Magic and the Genies
   In terms of pre-Islamic religious life, the basic orientation of the people was that of superstition. The Arabs believed in the "evil eye," the casting of curses and spells, magic stones, fatalism, fetishes, and the fabulous stories of the jinns, or what we call in English genies or fairies.

   Most people in their childhood have read some of the fantastic fables found in The Arabian Nights, stories of Aladdin's lamp, of flying carpets, etc. 

   It is no surprise therefore to find that the Quran also contains references to such things as the evil eye, curses, fatalism, and the fabulous jinns (Suras 55; 72; 113 and 114).8

   In many Islamic countries, Muslims still wear an amulet around the neck in which a part of the Quran is recorded to ward off the "evil eye."

Animistic Religion.
   The Arab population was basically animistic in orientation. The male and female jinns, or spirits, existed in trees, stones, rivers, and mountains, and they were worshiped and feared.

   Sacred magic stones were believed to protect the tribes. The Quraysh tribe had adopted a black stone as their tribal magic stone and had set it up at the Kabah.

   This magical black stone was kissed when people came on their pilgrimage to worship at the Kabah. It was no doubt an asteroid that had fallen out of the sky and thus was viewed as being divine in some way.9

The Sabeans
   The dominant religion that had grown very powerful just before Muhammad's time was that of the Sabeans'.

   The Sabeans had an astral religion in which they worshiped the heavenly bodies. The moon was viewed as a male deity and the sun as the female deity. Together they produced other deities such as the stars. The Quran refers to this in Sura 41:37 and elsewhere.

   They used a lunar calendar to regulate their religious rites. For example, a month of fasting was regulated by the phases of the moon.

   The Sabean pagan rite of fasting began with the appearance of a crescent moon and did not cease until the crescent moon reappeared.10 This would later be adopted as one of the five pillars of Islam.

Pagan Rites
   Pagan ritualism also contributed to the religious world into which Muhammad was born. 
   The pagans of pre-Islamic Arabia taught that every one should bow and pray toward Mecca during certain set times during the day. Everyone should also make a pilgrimage to Mecca to worship at the Kabah at least once in their life. Once they arrived at Mecca, the pagans ran around the Kabah seven times, kissed the black stone, and then ran about a mile to the Wadi Mina to throw stones at the devil.

   They also believed in the giving of alms and condemned usury. They even had a certain month in which fasting was to be done according to the lunar calendar.11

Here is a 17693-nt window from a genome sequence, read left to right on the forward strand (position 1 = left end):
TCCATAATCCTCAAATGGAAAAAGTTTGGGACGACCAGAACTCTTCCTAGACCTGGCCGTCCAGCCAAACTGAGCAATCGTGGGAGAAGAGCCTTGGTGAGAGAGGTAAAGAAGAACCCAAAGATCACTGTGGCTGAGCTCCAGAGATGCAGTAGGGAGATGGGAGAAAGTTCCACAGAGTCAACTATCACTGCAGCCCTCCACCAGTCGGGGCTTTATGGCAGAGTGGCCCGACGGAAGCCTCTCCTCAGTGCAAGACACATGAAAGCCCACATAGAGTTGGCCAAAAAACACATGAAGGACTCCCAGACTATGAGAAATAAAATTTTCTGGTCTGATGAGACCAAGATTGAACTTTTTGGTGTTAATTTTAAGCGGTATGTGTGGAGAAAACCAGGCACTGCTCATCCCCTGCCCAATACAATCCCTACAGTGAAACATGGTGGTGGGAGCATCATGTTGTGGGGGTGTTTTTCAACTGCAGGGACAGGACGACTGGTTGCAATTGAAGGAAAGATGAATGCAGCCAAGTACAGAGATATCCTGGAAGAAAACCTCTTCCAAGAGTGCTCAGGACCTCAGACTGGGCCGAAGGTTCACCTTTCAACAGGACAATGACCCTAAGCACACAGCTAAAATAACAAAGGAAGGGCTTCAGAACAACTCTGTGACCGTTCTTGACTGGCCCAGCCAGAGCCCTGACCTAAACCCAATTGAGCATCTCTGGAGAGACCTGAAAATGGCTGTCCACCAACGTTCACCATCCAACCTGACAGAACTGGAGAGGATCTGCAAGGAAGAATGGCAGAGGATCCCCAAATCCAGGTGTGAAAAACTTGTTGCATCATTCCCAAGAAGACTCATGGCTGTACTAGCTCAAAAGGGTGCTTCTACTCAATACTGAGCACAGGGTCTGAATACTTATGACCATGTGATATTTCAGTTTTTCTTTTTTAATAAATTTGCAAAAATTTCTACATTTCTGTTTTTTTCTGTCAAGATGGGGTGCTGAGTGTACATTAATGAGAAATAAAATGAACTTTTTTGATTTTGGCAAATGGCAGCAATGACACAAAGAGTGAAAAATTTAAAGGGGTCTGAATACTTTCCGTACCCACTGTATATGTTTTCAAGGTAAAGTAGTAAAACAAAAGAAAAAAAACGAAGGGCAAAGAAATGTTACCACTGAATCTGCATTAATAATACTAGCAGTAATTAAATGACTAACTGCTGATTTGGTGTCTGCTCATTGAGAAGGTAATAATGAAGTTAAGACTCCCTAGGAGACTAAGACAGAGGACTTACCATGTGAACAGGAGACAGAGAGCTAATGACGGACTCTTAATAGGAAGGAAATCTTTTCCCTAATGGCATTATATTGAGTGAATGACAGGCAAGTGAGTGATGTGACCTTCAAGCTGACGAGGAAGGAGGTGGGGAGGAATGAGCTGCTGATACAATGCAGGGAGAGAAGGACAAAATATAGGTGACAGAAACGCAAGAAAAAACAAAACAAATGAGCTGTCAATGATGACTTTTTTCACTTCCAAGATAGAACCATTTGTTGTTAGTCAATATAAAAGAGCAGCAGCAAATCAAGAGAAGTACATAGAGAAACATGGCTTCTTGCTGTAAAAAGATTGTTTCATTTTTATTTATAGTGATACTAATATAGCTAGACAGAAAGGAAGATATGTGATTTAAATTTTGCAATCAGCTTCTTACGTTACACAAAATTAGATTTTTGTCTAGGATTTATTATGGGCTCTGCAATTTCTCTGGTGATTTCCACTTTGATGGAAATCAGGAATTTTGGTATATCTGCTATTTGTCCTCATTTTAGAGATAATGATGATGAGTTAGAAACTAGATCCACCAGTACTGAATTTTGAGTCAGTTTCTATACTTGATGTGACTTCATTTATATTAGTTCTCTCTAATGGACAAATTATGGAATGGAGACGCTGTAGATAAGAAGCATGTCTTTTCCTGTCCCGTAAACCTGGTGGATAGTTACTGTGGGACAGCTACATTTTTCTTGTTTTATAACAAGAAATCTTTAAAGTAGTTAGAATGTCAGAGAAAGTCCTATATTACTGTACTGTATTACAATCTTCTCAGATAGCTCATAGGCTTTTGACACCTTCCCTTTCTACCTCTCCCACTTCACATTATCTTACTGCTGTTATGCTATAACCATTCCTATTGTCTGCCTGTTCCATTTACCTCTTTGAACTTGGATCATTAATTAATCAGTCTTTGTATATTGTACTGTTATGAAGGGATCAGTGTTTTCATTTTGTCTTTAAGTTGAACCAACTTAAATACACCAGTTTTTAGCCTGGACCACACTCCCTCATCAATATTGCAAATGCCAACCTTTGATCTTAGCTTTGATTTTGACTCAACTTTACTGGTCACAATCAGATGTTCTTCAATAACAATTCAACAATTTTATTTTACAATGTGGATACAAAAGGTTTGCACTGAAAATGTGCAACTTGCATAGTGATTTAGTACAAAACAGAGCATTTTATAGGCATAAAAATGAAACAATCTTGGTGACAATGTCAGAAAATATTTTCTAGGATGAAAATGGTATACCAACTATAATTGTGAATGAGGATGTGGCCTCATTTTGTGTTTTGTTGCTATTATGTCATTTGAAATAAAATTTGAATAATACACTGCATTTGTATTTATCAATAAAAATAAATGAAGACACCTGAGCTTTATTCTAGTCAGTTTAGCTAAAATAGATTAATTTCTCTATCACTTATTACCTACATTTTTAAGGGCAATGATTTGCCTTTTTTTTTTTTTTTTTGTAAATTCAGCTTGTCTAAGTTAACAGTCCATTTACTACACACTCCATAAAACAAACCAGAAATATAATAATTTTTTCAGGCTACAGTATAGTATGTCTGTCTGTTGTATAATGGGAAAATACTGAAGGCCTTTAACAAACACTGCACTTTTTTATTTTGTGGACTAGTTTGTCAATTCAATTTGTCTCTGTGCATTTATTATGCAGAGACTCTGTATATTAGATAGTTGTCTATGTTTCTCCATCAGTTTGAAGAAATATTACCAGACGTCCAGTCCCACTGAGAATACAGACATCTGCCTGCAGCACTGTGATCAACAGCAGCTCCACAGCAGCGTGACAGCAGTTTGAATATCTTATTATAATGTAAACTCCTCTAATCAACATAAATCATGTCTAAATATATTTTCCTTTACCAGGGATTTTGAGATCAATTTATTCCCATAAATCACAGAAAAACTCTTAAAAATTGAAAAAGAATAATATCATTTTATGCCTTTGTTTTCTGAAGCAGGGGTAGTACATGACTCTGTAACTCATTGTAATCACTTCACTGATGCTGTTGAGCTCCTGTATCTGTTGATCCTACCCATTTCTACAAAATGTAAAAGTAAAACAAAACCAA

That these pagan rites comprised the religion in which Muhammad was raised by his family is acknowledged by all. Thus it is no surprise to find that, as the Arab scholar Nazar-Ali has observed:

  "Islam retained many aspects of pagan religion."12

   Alfred Guillaume, who was Head of the Department of the Near and Middle East School of Oriental Studies and professor of Arabic at the University of London, and later taught at Princeton University, comments:

The customs of heathenism have left an indelible mark on Islam, notably in the rites of the pilgrimage.13

   Professor Augustus H. Strong has stated that Islam "is heathenism in monotheistic form."14

Foreign Religions 
   Finally, the influence of foreign religions was also felt in pre-Islamic Arabia.

The Jews 
   The Jews in large numbers had moved into Arabia and had grown very wealthy not only in trade but also in the gold and silver business.

   Stories from the Old Testament, the Misnah, the Talmud, and Jewish apocryphal works such as the Testament of Abraham were well known in pre-Islamic Arabia.

The Zoroastrians
   There was also the influence of the Zoroastrian religion. Traders from Persia frequently passed through Mecca telling their favorite fables.

   Because the main trade route went through Mecca, people from Eastern lands such as India and China also spreadth eir religious ideas and stories in Arabia.

   It is no surprise to find that the Quran contains remnants of religious stories that can ultimately be traced back to Hinduism, Buddhism, Mythraism, Greek mystery religions, and Egyptian religions.

The Christians
   Christianity had already been introduced into southern Arabia and was flourishing there by the time Muhammad was born.

   But the Christianity that was present in Arabia was in an uneducated and garbled form and, worse yet, sometimes heretical in nature.

   Some of the heretical teachings of the Gnostics were present in pre-Islamic Arabia in such fraudulent gospels as the Gospel of Barnabas.

   These Gnostic "gospels" began to appear in the later part of the third century and reached their highest influence during the fourth through the seventh centuries.